My visits to Kilis and Hatay prior to Operation Euphrates Shield help me draw a comparison with the contemporary situation. Prior to the OES, Daesh used missile attacks on these cities. When we were frightened by the sounds of two missiles that hit Kilis during a meeting there, those living in the city were rather calm and told us that they were used to it, stating that the missiles had probably fell on an empty field. They seemed careless, but also angry. When I asked for the reason of this attitude, an NGO representative said: “Miss, we are alone here. The people of Kilis are all alone!” For this reason, in comparison to Operation Olive Branch, we were unable to talk about any public support when OES was launched.

In other words, we can assert that there was a lack of social awareness during OES. Meanwhile, I witnessed the solidarity among people in Kilis and Reyhanli, especially those we interviewed during the first week of OOB. We can talk about a higher sociological resilience when compared to the past. Two factors are important in this respect. Firstly, people began to feel more secure in their personal and social lives after OES. Therefore, the success of OES became a leading factor that increased public support and awareness for OOB. A nurse I spoke to who was working at Kilis Public Hospital summarized the shift in public perception with the following words: “Two years ago, we as the people of Kilis, believed that we were all alone. We felt trapped. For this reason, we couldn’t truly understand what OES meant. Now, it’s different. The whole city stands as one.”

During my prior visit to the area, when walking around the cities, I used to often see daytime shows playing on TVs in coffeehouses and stores. However, this time people were watching news channels and following the developments about the operation. When interviewing people, I realized that many of them were using military strategy terms. It was very clear that not only did they care, but they also followed the developments of the operation very closely.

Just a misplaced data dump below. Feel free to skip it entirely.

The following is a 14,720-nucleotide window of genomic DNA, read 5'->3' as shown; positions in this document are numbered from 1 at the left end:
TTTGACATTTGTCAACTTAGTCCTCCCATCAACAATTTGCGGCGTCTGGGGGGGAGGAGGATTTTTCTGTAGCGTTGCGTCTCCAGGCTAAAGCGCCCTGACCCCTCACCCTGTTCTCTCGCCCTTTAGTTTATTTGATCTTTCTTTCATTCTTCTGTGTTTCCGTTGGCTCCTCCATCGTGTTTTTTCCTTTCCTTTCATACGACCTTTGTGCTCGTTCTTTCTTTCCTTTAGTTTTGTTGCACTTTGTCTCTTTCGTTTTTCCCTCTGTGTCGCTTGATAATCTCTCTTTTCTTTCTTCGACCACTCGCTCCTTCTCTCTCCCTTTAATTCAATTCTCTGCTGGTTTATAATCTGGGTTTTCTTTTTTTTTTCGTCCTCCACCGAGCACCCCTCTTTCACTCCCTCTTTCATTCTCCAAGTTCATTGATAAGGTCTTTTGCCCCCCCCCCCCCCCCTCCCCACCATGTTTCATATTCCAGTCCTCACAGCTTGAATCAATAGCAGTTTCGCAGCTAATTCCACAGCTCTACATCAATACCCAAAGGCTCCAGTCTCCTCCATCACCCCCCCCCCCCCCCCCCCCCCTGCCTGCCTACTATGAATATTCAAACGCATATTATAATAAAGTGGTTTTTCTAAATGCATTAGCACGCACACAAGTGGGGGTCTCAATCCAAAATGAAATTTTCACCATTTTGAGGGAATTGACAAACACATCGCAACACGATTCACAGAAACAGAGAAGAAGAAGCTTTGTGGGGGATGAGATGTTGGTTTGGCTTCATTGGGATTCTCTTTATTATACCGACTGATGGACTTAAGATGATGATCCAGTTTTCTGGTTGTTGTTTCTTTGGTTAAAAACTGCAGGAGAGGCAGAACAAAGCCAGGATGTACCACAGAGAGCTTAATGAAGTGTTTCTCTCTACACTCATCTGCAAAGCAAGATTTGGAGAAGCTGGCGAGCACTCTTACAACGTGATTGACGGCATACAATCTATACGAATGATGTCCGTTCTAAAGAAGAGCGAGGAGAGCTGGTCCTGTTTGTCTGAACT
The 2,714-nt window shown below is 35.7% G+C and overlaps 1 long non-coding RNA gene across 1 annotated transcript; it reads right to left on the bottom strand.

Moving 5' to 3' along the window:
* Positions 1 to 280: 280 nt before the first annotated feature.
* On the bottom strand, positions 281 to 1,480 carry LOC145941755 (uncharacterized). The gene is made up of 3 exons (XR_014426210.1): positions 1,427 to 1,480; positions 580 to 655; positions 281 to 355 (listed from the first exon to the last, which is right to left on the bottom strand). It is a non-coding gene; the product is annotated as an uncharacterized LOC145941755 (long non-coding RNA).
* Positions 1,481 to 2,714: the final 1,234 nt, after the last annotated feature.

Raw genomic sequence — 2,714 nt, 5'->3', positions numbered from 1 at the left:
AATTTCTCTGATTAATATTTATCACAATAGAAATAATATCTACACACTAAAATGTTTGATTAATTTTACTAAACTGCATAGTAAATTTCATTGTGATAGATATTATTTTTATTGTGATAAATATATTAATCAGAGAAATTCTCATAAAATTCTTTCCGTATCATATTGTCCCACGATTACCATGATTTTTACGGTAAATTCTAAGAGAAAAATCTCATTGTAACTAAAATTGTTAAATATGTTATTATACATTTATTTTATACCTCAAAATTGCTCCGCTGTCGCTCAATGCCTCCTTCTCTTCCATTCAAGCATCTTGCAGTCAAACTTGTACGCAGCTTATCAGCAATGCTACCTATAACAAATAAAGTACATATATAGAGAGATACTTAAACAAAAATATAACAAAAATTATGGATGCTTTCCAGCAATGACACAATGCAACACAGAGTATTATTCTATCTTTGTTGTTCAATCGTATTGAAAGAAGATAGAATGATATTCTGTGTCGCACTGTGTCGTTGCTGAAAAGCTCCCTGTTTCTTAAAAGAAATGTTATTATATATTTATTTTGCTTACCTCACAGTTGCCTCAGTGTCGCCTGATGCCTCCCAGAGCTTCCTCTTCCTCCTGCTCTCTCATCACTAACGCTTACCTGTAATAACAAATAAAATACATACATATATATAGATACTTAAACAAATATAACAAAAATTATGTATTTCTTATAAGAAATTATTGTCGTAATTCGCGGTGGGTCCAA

Standing together with Syrians

One of the aspects that I was interested in during my visit to Kilis and Reyhanli was whether the attacks had raised tensions between the local Turks and the Syrian people living there. I previously witnessed tensions caused due to the swift change in demographics. The main reason of these tensions was the failure of extending public services to the region at the same rate that Syrians were moving in. Syrians almost three-fold of the local populace moved into the city. Otherwise, it is false to draw a correlation between Syrians and criminal activities. After 5 years, we can now see that Turks and Syrians have learned to live together.

We visited all the locations that YPG missiles hit in Kilis and Reyhanli and spoke with the local people. Despite the recent mosque attack in Kilis, the city center was surprisingly crowded. We walked around the Asit neighborhood, which harbors classical Kilis houses and came to a Syrian household that was victim of a missile attack. We entered the house and spoke with the people living there. “The missile hit around the evening. There were 10 people in the room. It dropped down from the ceiling. Thank God it didn’t explode, so no one was injured,” the householders said. Seeing the damage, it was a miracle that no one got injured. A young Kilis resident we came across while walking said to us: “When they [terrorists] kill, they don’t care whether we are Turks or Syrians. Here, we are trying to survive together.”